Oleander is generally too bitter to be willingly imbibed to a toxic level, but fatalities have historically occurred. The young boy struggles to capture meaning from what he witnesses, focuses on the natural world to ground him, but still returns to oral-fixated images as a means of self-expression. However, such expression is evasive. Hetherington’s punning on ‘what declines to stay’ flirts with the slippage of language as a complete means of expression, its temporality and ability to be re-imagined under another ‘developing plot’.
Relationships between people are central to Moonlight on Oleander, with the prose poetic form capturing poignant moments in a series of narratives. In this sense, prose poetics is an ideal mode, capable of balancing the speaker’s frequently lyrical observations with a distinctly dry tone. The form is a melting pot of tensions, made natural. Human relationships tend towards the bittersweet in Hetherington’s collection. Hetherington depicts tense moments of contact between men and women in poems such as ‘Shower’, as well as families and lost connections in ‘Ghosts’. The prose poetics serve as beautifully layered snapshots of image and emotion. In the final two poems, an emotional weight behind the text arrives: ‘Elegy’, memorialising the death of Hetherington’s father and ‘The Black Page’, remembering a friend, are reminiscent of Dennis Haskell’s Ahead of Us with their sensitive exploration of these events.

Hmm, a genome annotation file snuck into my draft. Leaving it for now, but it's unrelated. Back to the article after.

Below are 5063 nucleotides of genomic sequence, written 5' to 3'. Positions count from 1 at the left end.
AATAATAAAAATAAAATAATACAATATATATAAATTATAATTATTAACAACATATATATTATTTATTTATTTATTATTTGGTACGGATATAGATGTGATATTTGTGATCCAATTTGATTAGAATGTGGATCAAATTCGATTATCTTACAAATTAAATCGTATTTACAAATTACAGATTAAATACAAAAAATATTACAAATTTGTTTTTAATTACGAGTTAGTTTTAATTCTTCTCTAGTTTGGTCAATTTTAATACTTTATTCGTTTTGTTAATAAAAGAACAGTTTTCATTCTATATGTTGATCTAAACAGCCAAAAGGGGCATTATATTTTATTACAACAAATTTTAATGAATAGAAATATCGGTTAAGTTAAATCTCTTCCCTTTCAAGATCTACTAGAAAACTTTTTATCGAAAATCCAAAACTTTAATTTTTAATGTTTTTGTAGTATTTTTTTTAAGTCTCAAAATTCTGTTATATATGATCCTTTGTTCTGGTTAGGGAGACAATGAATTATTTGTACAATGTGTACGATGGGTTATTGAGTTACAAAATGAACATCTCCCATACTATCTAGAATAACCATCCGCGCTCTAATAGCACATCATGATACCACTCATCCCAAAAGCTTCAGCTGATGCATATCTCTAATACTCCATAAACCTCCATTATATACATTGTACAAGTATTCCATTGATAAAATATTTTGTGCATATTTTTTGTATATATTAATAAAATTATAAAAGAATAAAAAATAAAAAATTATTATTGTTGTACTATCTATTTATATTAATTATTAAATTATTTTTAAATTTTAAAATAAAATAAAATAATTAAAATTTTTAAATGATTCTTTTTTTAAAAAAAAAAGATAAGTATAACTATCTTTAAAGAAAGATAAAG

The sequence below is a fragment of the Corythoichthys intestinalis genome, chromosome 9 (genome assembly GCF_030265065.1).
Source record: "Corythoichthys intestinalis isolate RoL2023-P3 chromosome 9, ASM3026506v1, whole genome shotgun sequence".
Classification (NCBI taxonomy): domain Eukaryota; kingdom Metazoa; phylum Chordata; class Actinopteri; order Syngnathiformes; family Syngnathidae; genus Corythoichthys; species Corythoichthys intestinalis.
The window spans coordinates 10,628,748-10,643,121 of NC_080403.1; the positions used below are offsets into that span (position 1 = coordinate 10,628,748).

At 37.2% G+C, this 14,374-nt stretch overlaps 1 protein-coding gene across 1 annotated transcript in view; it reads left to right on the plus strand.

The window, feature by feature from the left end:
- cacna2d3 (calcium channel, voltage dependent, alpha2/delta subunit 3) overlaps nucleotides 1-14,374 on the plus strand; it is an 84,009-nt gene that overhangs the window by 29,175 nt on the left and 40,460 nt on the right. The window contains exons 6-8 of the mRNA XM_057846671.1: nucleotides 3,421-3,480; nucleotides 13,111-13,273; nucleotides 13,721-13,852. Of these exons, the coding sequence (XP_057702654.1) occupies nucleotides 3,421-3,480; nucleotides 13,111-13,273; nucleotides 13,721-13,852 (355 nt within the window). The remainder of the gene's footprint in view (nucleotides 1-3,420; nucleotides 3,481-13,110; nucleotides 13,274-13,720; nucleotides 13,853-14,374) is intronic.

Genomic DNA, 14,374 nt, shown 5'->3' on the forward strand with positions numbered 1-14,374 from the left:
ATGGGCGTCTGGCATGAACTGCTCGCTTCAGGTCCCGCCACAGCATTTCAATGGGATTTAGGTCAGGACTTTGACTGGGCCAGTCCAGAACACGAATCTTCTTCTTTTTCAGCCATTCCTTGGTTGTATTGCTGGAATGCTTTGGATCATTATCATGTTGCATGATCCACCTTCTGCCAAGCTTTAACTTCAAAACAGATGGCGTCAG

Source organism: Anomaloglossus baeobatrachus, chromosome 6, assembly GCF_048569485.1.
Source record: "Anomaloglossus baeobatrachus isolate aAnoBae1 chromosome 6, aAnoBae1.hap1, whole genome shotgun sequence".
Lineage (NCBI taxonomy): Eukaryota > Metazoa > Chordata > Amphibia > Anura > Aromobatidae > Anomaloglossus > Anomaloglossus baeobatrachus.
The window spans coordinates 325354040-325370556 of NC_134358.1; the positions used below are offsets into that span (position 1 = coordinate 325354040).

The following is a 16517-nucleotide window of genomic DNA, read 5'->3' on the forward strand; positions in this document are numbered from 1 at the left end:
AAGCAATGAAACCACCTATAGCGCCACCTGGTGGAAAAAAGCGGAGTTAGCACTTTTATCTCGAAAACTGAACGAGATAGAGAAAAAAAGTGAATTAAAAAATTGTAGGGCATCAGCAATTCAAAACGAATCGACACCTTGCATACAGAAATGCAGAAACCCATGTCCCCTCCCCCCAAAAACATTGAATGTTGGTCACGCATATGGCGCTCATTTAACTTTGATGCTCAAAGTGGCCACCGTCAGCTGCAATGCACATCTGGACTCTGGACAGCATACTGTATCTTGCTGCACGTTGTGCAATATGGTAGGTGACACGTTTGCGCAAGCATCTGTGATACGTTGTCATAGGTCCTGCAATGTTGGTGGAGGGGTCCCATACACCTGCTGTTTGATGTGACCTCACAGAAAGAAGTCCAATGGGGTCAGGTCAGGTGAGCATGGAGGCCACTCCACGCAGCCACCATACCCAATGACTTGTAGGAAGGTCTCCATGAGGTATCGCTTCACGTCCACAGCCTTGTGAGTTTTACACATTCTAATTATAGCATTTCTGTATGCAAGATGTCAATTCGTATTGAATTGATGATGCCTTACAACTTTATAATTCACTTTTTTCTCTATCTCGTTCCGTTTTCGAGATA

In addition, Hetherington espouses a firmly anti-imperialist narrative throughout the collection. This is initiated on an international scale with the poems ‘Jut’ and ‘West Coast, Ireland’, and then linked to Australia with ‘New Ways’:
The old ways traded slaves and unconscionable practices. New ways see children behind wire, dragging feet, as if their ankles are tied, who lament in waiting and silence, unprotected even as parents shield them. New ways permit strangers to walk among their intimacies, extinguishing hope in their mouths, as if earth doesn’t own them, as if their breath doesn’t belong to common air. Old ways ensured that speaking out was dangerous. ‘Silence the boat people,’ the new ways say. ‘Don’t let them freely utter their names.’ (60)